I was thinking about this theme recently; the way it is so easy get caught up in other people’s dramas, or put more simply, take on their stuff to the detriment of ourselves. It’s a theme which often comes up, not just in my own life, but in counselling sessions with clients, when people give more weight to the reactions of others than to their own needs and inner guidance. When we do that, in the end we serve no one, but importantly we don’t serve ourselves and deny our own feelings. It’s a pattern of behaviour that can even place us in danger.

I met this challenge head on recently through one of my horses who has lost a lot of weight over the winter. He’s a slim breed anyway, but he wasn’t managing to gain weight on the spring grass. There were twin causes at play, one that our field was flooded for some months over the winter which reduced their access to grazing and the other that he is getting older and has historically bad teeth. There’s an expression in the horse world, “no hoof, no horse”, and it equally applies to teeth. So, what to do?

I wanted to give him extra feed but without getting caught up in the other 3 horses’ desires of all wanting fed too. They don’t need extra feeding but would most definitely want it. I wrestled with my own emotions of fairness, equality, guilt, and perhaps one that most people will recognise, self-worth. This was such a strong feeling – will the other horses still love me if they get nothing! So strong was this feeling that it almost won the day.

Sifting the wants from the needs is important here because the truth of the situation is that one of the horses needed fed and the other 3 wanted fed.

I ordered the food but still hadn’t worked out the best plan of action to reduce the potential drama around it all. Sharing my dilemma with a friend she asked, “will you give the other three a carrot or something to make them feel loved too”? Emotions of guilt and fairness popped up again in me because it was the opposite of how I was planning to go about it. I was becoming clearer about my approach, I would simply not ‘buy into’ whatever reactions the other 3 horses had when they saw the ‘chosen one’ being fed.

I decided to feed my old boy called Moreno outside the field gate so that he could eat in peace and not be bothered by the others. Day one came. I led Moreno to the gate, out we went, and I gave him his food. The others hadn’t noticed at first but then came rushing over expectantly. Horses’ faces tell a story and it was all written there as if they were human. It was as if I’d walked into a primary school class with only one ice cream and given it to one child. “What about me!” written all over their long faces.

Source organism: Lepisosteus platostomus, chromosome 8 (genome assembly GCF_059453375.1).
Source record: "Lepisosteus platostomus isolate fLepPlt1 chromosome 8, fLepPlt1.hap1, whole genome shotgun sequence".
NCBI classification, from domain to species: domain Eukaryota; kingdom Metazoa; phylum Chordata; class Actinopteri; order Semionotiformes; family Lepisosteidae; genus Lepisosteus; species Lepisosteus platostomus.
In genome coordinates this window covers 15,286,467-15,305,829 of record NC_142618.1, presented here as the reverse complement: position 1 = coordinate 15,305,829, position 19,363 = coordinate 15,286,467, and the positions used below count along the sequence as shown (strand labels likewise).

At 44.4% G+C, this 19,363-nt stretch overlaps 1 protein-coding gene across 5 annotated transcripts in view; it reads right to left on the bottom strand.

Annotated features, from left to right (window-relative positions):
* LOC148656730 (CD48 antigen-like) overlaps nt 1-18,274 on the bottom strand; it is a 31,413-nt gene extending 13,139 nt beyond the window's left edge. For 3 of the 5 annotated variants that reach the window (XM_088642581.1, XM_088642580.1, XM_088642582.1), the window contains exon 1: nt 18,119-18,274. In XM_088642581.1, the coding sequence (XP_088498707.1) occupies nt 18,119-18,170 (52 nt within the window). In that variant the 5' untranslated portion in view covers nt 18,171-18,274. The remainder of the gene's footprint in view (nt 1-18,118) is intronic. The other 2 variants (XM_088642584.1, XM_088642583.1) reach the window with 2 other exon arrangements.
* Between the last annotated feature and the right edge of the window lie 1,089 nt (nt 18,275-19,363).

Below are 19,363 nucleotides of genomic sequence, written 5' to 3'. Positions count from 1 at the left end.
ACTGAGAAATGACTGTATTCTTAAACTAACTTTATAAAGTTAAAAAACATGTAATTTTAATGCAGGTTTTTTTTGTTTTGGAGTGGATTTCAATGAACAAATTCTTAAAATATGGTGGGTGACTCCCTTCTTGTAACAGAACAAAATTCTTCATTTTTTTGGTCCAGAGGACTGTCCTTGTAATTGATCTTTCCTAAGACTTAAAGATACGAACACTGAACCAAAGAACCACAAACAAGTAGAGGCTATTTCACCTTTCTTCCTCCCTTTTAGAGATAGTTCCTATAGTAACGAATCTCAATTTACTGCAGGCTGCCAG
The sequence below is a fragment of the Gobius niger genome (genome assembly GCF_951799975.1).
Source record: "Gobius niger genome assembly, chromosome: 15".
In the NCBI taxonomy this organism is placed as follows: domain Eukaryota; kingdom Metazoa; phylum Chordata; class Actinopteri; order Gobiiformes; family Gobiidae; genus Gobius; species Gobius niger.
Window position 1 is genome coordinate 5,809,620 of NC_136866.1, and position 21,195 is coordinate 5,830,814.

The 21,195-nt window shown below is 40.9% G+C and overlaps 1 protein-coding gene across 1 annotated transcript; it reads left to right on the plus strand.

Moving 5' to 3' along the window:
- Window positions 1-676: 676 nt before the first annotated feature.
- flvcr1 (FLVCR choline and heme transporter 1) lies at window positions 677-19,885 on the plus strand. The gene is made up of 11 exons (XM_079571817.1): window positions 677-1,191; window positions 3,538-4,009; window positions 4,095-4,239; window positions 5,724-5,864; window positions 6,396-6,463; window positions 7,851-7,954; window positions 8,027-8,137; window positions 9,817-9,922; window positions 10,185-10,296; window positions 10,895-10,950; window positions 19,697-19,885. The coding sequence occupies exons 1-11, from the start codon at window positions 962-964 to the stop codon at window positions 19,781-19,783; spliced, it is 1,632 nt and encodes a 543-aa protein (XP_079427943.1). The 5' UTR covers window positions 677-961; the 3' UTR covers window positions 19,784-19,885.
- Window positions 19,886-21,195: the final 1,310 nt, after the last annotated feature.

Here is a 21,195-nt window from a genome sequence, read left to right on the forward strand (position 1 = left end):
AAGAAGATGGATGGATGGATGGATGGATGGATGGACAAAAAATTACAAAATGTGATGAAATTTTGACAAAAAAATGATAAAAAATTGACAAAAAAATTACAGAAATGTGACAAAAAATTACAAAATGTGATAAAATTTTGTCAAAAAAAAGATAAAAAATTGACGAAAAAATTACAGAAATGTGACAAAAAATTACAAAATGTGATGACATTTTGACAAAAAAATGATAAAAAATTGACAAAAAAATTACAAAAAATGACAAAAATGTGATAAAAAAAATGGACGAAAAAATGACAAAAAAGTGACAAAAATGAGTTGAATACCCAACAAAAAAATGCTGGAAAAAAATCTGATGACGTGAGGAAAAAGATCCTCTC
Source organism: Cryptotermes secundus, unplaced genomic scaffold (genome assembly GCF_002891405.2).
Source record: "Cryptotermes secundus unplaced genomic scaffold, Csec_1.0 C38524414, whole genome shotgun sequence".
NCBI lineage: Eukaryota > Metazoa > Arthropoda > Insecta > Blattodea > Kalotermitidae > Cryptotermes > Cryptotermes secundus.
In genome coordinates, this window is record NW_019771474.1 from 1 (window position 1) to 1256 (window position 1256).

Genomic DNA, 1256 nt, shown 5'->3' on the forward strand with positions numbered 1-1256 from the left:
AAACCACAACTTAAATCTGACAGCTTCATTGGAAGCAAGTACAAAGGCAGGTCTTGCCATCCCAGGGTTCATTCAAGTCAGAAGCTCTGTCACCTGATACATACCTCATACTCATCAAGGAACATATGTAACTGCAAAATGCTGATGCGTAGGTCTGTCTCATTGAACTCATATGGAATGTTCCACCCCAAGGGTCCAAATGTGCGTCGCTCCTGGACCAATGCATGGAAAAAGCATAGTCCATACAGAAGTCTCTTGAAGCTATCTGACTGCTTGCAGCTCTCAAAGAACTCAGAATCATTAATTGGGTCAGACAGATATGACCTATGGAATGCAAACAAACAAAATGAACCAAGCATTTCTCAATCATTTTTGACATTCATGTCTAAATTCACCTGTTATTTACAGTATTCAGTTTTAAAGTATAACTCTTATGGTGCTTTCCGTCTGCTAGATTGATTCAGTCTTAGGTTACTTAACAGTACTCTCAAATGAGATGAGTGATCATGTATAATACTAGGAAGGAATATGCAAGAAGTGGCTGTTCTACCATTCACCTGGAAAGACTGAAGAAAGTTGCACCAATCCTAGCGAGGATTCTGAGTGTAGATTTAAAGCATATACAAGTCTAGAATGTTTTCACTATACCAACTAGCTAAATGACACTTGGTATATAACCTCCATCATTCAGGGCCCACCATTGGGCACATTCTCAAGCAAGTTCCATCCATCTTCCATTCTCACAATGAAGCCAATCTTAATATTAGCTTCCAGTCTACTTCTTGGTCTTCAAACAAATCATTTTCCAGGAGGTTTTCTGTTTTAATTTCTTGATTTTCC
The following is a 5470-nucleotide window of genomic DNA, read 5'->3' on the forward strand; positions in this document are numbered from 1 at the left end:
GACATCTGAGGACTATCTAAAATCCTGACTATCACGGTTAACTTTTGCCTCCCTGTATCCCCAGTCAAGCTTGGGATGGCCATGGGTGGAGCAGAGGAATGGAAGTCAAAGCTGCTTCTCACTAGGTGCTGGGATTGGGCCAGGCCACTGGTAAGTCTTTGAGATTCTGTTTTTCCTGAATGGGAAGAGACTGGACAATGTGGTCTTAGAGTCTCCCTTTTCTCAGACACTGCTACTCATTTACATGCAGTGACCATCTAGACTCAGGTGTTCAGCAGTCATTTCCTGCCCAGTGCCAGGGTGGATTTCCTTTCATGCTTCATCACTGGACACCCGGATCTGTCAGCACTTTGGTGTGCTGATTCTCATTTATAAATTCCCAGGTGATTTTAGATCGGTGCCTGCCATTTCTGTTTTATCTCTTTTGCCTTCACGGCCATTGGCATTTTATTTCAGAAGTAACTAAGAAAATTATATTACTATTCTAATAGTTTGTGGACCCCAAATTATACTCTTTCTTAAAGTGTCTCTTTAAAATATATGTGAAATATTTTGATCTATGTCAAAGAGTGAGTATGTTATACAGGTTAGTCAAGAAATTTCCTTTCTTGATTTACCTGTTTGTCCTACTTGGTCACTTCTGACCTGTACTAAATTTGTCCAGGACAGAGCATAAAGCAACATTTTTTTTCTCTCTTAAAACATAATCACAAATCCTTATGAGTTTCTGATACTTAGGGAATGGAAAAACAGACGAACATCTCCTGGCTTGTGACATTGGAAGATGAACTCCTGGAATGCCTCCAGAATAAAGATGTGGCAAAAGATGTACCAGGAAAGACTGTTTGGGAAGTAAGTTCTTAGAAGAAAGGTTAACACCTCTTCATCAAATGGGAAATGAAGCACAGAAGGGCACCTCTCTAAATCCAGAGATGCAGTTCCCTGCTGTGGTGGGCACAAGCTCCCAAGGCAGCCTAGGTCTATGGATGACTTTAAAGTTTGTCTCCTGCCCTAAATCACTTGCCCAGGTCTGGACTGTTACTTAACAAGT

One of them quickly resolved himself and went over to graze on a nearby pile of hay, he worked out that there was nothing here for him. Another sought distraction and started scratching the last of his winter coat off against the fence and the third continued to stare at the food. I kept my energy low and didn’t engage with the ‘wanting’ energy coming from the staring horse. I kept my focus on Moreno eating and listening to sounds of his munching and watching his lips feel for the next mouthful. This deliberate engaging of my senses kept me in my senses and out of my head – the place where the script of guilt and fairness and they won’t love me anymore runs.

Finally, the long-faced horse left to join the others eating hay and all was calm. They all sorted themselves out. I just had to stay in my integrity and deal with my own emotional reactions.

What I learned from this was that the next feeding time will be much easier for all of us. The other three won’t expect anything and over time will probably not even come over to the gate when I feed Moreno. It might have been vastly different if I had ‘bought into’ the emotional tangle, my own and theirs, setting myself up for carrot feeding and a potentially dangerous situation at the gate as all four horses try to get at the food. Anyone who knows horses will understand that food fights among horses can be an extremely dangerous place to be in the midst of.

The lesson I took from the horses is that I don’t need to take responsibility for the emotional responses and wants of others. I simply need to take responsibility for my own emotions and by doing that, everything goes more smoothly and peacefully.

This way was calmer for all of the horses and it kept me safe. They eventually accepted the situation and moved away. It was a good reminder for me that once I have found my way forward with a challenge, not to be pushed off course by the wants or reactions of others. To stay calm in my resolve and while acknowledging their wants, but not feel that I must take responsibility for them. That’s their job and perfectly exampled by the horses. We humans have much to learn from horse behaviour.